In its letter to the county late last month, consultant Sportsplex USA made one thing clear: It didn't want to stick around and operate a multisports facility.
"The current environment in Pasco County tells me there is no way we could successfully coexist on a long-term basis running a business endeavor as partners," the company wrote on Dec. 28.
But this week, the California-based company put itself back in the mix, offering to run a proposed facility for at least two years and maybe more.
So what changed?
A few friendly phone calls and a new franchise idea, said Bill Berghoff, president of Sportsplex.
"The enthusiasm, the assurances we got from certain commissioners that 'Hey, the Dec. 1 meeting was an embarrassment to all of us. … Please stick with us,' " said Berghoff, who runs the company with his father, Paul.
That Dec. 1 commission meeting on the Sportsplex recommendation to build a softball/baseball field facility in Trinity lasted several hours, and the pair faced a number of point-by-point questions from their toughest critic, Commissioner Jack Mariano, about their proposal. In the end, commissioners delayed voting on the site amid unanswered questions.
The Berghoffs got phone calls from commissioners Ann Hildebrand and Pat Mulieri shortly after the company sent its Dec. 28 letter.
"I said I hoped they'd reconsider," Hildebrand said. She said she told them they had "solid support" from the staff and the majority of the board. But she said she was as surprised as any to learn Tuesday that Sportsplex still wanted to operate the proposed facility.
Mulieri said she was blunt with the Berghoffs about the situation.
"I said, 'Well, you know that's life. Politics is politics,' " she said.
She said that when she called the Berghoffs, she explained her strategy in putting off the vote on Dec. 1: She would have voted with Hildebrand and Cox to move the project along, but wanted to let Commissioner Ted Schrader get his questions answered so they could have a chance at a 4-1 vote.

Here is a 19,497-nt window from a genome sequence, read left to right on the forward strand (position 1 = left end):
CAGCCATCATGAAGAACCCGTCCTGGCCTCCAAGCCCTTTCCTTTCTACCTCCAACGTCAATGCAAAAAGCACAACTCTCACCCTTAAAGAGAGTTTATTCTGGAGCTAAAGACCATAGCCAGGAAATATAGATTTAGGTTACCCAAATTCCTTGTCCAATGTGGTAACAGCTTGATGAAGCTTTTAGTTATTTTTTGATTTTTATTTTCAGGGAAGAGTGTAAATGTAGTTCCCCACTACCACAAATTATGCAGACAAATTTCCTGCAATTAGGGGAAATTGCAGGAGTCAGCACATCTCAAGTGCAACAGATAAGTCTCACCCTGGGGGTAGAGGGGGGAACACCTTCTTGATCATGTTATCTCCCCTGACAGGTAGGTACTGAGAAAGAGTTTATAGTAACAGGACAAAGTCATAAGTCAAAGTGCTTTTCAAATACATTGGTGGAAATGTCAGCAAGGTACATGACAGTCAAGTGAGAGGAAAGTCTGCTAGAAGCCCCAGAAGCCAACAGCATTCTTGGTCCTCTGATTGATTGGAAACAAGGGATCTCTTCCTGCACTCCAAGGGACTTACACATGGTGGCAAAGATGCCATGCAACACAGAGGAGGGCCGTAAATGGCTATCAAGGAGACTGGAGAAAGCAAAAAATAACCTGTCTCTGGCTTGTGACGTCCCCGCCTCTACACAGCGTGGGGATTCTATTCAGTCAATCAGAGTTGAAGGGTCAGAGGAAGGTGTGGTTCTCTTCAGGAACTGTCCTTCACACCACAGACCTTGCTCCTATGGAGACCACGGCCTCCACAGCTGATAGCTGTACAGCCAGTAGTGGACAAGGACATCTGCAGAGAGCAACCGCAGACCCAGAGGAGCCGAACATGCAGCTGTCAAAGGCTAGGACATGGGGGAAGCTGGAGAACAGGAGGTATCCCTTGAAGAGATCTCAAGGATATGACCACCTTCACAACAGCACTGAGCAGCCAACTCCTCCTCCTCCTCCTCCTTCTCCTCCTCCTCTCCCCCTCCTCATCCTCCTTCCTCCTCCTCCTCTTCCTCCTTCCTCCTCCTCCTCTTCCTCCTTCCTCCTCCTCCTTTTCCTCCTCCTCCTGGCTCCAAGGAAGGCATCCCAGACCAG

Mulieri said she also told them she had contacted another consultant, a company connected to baseball Hall of Famer Cal Ripken Jr., and thought the time had come to build a complex before someone else does.
Then on Friday, the Berghoffs contacted Commissioner Michael Cox, who had been their strongest proponent, and he set up a conference call with County Administrator John Gallagher earlier this week.
Sportsplex proposes completing the remaining phases of its agreement as well as staffing, maintaining and operating the new facility for the first two years of operation. Then Sportsplex would either extend the operating agreement for an additional 10 years or turn it into a franchise and let someone else run it.
Berghoff said his father had long talked about franchise opportunities once the company expanded out of California. As they've been thinking about trying to return to Pasco, he said, that business model seemed a good fit because of some public criticism about having a California company running the facility.
"It just seemed to make sense with this, being as far as the facility is," he said.
Commissioners on Tuesday opted to begin negotiations with Sportsplex on that proposal. Talks with county staff are scheduled to begin the first week of February.
Just as Sportsplex re-entered the scene, commissioners are also considering proposals for an athletics events center near Saddlebrook Resort in Wesley Chapel.
And a group of Hudson residents has formed a corporation called Hudson Sports Complex and is shopping its own proposal around to commissioners in coming days before pitching it to the Tourist Development Council next Wednesday, said Jeff Sylvan, one of the group's organizers.
Mariano has been helping shepherd both of those proposals along.
The Dec. 28 letter from Sportsplex left open the door as far as the company returning to help finish the design work. But the letter was highly critical and called out Mariano by name; Schrader alluded to that tone on Tuesday when he said: "I don't know how you could ever go back and heal those wounds."
But Berghoff said he had no regrets about the letter. And county officials asked Paul Berghoff if he would retract the letter, Cox said. He refused.
"I don't regret the letter at all," said Bill Berghoff. "I think it freed up the dialogue to get something done. It created a little urgency."
Jodie Tillman can be reached at firstname.lastname@example.org or (727) 869-6247.